growing awareness, our government still allows landowners to help flood the homes
of people living downstream.
Monbiot, published in the Guardian 12th February 2020
campaigners in Calderdale, West Yorkshire issued an urgent warning. The peat
bogs in the hills that drain into their valley were burning. The fires had been
set by gamekeepers working for a grouse shooting estate. Burning peatlands, research suggests, is
likely to exacerbate floods downstream. Towns in the Calder Valley, such as
Todmorden, Hebden Bridge and Mytholmroyd have been flooded repeatedly, partly, local people argue, because the upper catchment is able to hold
back little of the rain that falls on it. On Sunday, Storm Ciara landed in the
UK. The River Calder rose higher than it had ever done before, and
Todmorden, Hebden Bridge and Mytholmroyd duly flooded.
day, the UK’s diaphanous environment secretary, Theresa Villiers, made a statement in the
House of Commons expressing her “support and sympathy to all those whose
homes or businesses have been flooded over the weekend.” She assured the house
that “every effort is being made to keep people safe”. But she said nothing
about the land management that might have caused the flood.
Last year, a paper published
in the Journal of Hydrology X reported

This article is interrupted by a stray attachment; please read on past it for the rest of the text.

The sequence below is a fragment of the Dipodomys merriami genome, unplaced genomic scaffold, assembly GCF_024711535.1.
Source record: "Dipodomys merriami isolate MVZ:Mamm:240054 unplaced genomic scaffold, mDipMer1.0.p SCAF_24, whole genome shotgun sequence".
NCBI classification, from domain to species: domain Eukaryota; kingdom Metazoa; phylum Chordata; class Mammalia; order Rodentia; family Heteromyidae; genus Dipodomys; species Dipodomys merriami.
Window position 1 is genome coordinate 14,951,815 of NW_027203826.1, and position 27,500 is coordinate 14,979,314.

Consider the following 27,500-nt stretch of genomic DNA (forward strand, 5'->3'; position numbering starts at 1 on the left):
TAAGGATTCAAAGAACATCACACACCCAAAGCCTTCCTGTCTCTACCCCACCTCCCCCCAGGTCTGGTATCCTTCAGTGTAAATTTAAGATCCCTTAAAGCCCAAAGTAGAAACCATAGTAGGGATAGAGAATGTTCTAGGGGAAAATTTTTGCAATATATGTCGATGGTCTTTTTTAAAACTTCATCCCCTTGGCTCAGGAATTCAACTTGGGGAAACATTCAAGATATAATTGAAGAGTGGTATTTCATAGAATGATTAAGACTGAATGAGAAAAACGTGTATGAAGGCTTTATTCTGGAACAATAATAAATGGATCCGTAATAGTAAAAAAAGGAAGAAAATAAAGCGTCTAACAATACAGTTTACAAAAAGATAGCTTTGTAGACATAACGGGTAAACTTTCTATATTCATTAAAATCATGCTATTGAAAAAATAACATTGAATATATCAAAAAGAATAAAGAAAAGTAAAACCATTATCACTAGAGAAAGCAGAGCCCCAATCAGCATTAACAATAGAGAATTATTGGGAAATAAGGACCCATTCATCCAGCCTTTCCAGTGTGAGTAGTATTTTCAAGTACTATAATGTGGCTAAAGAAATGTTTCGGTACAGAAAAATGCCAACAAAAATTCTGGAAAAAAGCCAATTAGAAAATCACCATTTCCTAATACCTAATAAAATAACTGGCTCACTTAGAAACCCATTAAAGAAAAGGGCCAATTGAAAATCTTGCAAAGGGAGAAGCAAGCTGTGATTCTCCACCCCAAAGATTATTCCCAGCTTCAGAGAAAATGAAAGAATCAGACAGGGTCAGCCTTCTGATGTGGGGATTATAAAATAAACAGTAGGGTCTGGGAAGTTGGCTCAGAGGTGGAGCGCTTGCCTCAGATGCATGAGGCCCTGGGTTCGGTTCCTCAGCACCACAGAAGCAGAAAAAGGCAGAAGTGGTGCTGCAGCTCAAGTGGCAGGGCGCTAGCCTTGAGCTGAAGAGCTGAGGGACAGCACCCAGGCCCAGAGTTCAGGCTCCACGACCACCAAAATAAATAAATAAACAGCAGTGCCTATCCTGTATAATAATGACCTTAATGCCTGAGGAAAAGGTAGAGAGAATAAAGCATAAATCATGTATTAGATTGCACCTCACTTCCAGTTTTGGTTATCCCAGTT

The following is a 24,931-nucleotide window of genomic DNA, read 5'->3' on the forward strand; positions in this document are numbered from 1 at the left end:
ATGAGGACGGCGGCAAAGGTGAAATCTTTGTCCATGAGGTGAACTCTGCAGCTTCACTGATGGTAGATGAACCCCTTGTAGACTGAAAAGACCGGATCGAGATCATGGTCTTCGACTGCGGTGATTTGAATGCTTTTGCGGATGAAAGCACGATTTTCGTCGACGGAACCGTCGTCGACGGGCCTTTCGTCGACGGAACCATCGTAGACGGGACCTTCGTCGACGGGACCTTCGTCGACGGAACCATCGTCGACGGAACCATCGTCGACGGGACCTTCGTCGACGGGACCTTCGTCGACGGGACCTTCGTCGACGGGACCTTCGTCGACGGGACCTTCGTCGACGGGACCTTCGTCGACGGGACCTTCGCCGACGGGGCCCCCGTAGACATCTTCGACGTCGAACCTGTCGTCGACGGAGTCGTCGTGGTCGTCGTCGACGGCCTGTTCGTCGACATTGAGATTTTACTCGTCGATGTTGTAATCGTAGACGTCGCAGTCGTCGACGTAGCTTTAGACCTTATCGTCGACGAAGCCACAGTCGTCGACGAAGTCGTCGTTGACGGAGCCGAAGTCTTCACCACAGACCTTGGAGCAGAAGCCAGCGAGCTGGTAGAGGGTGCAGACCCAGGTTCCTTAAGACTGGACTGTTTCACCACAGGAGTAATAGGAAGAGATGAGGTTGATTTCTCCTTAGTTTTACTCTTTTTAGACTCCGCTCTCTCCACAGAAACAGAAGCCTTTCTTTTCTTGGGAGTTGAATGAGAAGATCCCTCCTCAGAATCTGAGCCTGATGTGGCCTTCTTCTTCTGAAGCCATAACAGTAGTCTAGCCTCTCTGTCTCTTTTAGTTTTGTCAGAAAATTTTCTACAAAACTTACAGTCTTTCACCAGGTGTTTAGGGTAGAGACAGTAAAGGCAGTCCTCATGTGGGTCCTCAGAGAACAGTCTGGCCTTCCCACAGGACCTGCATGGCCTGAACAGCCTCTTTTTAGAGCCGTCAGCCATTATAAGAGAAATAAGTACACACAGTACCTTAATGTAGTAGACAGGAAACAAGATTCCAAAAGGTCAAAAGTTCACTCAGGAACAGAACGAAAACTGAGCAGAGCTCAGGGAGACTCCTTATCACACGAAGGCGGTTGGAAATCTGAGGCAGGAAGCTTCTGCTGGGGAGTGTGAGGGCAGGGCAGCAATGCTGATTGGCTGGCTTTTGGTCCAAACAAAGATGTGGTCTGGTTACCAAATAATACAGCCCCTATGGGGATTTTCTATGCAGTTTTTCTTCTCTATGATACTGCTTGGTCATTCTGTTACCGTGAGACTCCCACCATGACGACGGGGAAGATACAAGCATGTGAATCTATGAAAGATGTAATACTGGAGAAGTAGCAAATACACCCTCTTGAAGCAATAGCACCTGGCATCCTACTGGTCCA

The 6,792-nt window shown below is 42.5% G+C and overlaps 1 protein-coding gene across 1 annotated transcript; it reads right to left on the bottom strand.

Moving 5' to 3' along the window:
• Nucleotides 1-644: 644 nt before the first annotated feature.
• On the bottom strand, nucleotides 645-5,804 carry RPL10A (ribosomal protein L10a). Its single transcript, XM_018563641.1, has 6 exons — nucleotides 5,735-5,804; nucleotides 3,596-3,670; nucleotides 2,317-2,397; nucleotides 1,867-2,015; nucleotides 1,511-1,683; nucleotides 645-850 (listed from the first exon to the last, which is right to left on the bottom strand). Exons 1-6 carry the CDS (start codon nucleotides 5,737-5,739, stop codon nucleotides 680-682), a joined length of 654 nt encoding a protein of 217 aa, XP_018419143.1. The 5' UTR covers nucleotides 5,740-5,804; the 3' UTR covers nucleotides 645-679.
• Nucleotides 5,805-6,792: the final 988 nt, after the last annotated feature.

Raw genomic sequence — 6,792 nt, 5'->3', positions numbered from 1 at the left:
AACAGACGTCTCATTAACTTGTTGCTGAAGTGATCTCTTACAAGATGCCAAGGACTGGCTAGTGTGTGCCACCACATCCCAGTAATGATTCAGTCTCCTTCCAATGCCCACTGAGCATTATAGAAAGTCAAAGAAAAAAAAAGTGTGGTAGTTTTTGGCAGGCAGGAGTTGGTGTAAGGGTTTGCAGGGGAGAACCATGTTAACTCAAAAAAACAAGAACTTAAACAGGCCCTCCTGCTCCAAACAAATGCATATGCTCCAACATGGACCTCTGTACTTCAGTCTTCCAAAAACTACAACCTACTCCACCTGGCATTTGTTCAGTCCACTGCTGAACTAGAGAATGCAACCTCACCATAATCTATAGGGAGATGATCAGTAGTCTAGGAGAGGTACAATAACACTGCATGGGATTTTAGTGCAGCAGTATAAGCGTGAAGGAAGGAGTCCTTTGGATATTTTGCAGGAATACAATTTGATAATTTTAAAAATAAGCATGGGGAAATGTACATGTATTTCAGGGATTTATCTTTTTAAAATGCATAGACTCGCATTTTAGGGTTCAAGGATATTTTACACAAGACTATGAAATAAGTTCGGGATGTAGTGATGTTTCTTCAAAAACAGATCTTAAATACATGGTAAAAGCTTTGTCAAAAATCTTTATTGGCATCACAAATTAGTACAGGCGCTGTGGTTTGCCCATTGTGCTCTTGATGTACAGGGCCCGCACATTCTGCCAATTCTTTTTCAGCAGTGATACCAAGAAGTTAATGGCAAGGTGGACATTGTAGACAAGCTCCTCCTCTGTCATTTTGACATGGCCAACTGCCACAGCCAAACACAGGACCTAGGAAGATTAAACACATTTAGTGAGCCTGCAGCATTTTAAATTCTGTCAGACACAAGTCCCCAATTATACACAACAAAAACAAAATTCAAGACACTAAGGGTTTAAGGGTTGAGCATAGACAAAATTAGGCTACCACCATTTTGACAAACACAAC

experiments conducted in another part of the Pennines, the range in which
Calderdale is located. It found that when peat bogs are restored, deep
vegetation is allowed to recover and erosion gullies are blocked, water is held
back for longer in the hills, and peak flows in the streams draining them are
reduced. Broadly speaking, the rougher the surface, the less flooding downstream.
Burning moorland for grouse shooting reduces roughness and increases erosion.
the government announced that, as
landowners had failed to stop burning their peatlands voluntarily, it would
introduce legislation to ban the practice “in due course”. Since then, there
has been not a squeak. As Villiers dispensed sympathy on Monday, she failed to
long and bizarre history here. The fires recorded by the Calder Valley
campaigners on Friday were burning on Walshaw Moor, a 6500-acre grouse shooting
estate that belongs to the well-connected inheritor of a retail empire, Richard
Bannister. After he bought it, burning and draining on the moor intensified.
Burning and draining raise the abundance of red grouse, while reducing the
abundance of many other species. Shooting grouse is one of the world’s most
exclusive bloodsports: where their numbers are high, very rich people pay
thousands of pounds a day to kill them.
In 2011, the government agency Natural England launched an almost
unprecedented prosecution. It charged the Walshaw Moor estate with 45 offences
relating to its intensification of management for grouse shooting (the estate
denied them). Natural England spent £1 million on the case, then suddenly dropped it. Instead, it channelled £2.5 million of enhanced farm subsidies to the